Try to Contain Your Enthusiasm

Because it is the year of our lord Jesus Jones two thousand and fourteen, nine months before a midterm election and fully one million months before the next presidential election, we definitely need to talk about how Rick Santorum is totally running for president.
"Last time, we were having trouble getting our phone calls returned at this point," said John Brabender, Santorum's longtime political guru. "Now other people are calling that are credible consultants saying, 'Hey, is there space for me on the campaign somewhere?' We did not have that interest last time."

Those close to Santorum also point to Patriot Voices, a political advocacy organization he created after his exit from the 2012 primaries, as a kind of campaign-in-waiting. The group, according to an adviser, has roughly 350 chapters of volunteers. And as CEO of the Dallas-based EchoLight Studios, a film company, Santorum has also spent a lot of time in Texas—which, as one adviser knowingly put it, is the "ATM of GOP politics."

Of course, organization will take Santorum only so far. It's with his messaging that the avowed foe of abortion rights and same-sex marriage has traditionally run into trouble. Santorum briefly defined himself as a working-class Republican candidate after his 2012 second-place finish in Iowa (a state where he was later declared the victor). But in the ensuing weeks, questions over his conservative views dogged him.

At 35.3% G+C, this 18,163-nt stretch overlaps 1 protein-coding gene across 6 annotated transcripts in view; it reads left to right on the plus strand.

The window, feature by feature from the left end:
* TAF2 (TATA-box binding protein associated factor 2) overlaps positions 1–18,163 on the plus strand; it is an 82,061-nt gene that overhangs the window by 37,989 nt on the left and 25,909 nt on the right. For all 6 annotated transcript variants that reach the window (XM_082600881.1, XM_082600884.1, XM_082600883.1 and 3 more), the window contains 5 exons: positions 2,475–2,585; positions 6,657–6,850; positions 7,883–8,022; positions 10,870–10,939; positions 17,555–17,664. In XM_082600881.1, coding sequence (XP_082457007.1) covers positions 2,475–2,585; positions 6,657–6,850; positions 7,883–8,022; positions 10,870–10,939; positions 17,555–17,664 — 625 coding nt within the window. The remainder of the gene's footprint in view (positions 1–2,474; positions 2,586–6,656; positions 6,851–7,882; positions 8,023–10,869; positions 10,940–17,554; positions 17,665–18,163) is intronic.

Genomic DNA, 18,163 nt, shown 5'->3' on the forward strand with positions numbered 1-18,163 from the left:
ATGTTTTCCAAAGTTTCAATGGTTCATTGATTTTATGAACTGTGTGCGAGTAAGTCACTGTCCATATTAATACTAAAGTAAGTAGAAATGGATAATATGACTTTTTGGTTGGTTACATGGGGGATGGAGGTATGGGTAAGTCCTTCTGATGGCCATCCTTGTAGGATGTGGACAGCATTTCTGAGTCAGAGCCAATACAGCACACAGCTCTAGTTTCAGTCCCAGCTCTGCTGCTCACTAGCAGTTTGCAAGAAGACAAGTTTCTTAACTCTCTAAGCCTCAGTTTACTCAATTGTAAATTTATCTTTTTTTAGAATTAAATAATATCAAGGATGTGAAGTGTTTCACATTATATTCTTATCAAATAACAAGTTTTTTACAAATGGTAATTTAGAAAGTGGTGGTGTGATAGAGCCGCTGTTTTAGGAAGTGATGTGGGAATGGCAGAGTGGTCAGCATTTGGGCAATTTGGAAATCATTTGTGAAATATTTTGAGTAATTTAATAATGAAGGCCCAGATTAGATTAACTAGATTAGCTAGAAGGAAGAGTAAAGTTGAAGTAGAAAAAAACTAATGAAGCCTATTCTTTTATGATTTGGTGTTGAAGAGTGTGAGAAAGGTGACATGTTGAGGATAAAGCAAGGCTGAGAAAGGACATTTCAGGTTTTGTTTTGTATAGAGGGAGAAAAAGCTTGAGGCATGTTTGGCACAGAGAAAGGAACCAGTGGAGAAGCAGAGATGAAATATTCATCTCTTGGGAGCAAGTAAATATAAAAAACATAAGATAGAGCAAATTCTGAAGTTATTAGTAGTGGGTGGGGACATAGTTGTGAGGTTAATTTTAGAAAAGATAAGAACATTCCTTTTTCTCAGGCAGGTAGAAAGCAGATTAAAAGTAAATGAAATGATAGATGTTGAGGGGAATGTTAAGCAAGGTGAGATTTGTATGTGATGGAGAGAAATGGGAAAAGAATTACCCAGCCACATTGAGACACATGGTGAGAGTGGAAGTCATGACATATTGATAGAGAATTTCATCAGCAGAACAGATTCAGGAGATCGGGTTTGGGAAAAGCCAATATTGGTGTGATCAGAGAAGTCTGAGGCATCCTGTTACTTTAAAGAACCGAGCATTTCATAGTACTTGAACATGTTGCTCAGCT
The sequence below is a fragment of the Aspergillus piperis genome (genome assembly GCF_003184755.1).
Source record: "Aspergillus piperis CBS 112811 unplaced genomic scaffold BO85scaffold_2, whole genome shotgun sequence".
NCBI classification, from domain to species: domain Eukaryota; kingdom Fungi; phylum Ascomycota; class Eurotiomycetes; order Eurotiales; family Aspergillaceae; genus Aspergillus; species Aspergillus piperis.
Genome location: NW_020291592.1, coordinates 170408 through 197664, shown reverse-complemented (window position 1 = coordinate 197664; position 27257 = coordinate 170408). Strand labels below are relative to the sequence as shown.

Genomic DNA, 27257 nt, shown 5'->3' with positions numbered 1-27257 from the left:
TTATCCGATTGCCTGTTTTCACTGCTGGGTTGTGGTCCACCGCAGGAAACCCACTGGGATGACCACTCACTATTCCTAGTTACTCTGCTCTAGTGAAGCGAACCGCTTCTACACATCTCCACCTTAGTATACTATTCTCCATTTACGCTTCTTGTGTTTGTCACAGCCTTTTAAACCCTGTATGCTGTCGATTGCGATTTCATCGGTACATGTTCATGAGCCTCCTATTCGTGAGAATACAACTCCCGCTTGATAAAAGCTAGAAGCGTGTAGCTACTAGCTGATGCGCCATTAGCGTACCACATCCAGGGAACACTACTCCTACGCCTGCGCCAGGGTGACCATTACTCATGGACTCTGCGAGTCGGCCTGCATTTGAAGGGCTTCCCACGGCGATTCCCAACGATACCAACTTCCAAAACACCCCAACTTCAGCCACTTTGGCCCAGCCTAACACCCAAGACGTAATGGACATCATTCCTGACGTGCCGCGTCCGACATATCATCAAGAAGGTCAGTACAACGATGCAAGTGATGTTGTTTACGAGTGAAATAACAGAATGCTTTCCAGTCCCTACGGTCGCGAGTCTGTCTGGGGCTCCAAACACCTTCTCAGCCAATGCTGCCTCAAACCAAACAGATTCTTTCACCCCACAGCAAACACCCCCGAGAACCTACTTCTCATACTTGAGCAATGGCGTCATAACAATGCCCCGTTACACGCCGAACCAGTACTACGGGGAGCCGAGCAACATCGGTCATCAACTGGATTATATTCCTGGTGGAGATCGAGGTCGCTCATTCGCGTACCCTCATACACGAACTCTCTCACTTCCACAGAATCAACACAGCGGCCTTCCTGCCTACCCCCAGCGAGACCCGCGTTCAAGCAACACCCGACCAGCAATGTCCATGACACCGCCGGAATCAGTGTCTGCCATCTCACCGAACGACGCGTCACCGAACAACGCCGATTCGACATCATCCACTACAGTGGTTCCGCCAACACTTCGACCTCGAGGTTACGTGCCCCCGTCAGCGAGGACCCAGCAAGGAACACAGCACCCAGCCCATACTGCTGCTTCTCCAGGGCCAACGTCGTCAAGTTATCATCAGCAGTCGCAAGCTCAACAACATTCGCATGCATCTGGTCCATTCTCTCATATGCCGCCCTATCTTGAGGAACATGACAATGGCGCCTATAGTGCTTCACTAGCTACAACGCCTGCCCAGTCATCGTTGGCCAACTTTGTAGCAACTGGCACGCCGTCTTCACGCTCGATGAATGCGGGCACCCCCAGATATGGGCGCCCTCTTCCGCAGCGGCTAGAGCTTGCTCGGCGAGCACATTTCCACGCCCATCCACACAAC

Santorum, who is Catholic, prides himself on not dodging questions about his cultural beliefs, and his advisers say he won't avoid them in a future campaign, even to the detriment of his overall cause. "I think the answer is ... [to be] more proactive talking about the other things," Brabender said.

But many Republicans remain convinced that no matter how much enthusiasm the Pennsylvanian garners among primary voters, a Santorum nomination would yield a defeat in November 2016 unlike any the party has seen since Barry Goldwater's in 1964. They caution that electability should weigh heavily on Republican primary voters, who could be stuck with at least four years of Hillary Clinton if the GOP doesn't nominate the right candidate.

It's truly inconceivable to me that there are people who would rather have Rick Santorum as their president than Hillary Clinton. I would sooner vote for a Hot Pocket filled with diseased and unsound animals than Rick Santorum.


Good luck to Rick Santorum! I'm sure he's going to do great, especially by not talking about his social policies heinous bigotry, which is pretty much the only shit his base wants to hear.

Without the elaborate, intense, alarmist, hyberbolic defense of tradition bigotry for which he's famous, as far as I can tell, Rick Santorum is nothing but a middling dipshit in a sweater vest.

Shakesville is run as a safe space. First-time commenters: Please read Shakesville's Commenting Policy and Feminism 101 Section before commenting. We also do lots of in-thread moderation, so we ask that everyone read the entirety of any thread before commenting, to ensure compliance with any in-thread moderation. Thank you.

blog comments powered by Disqus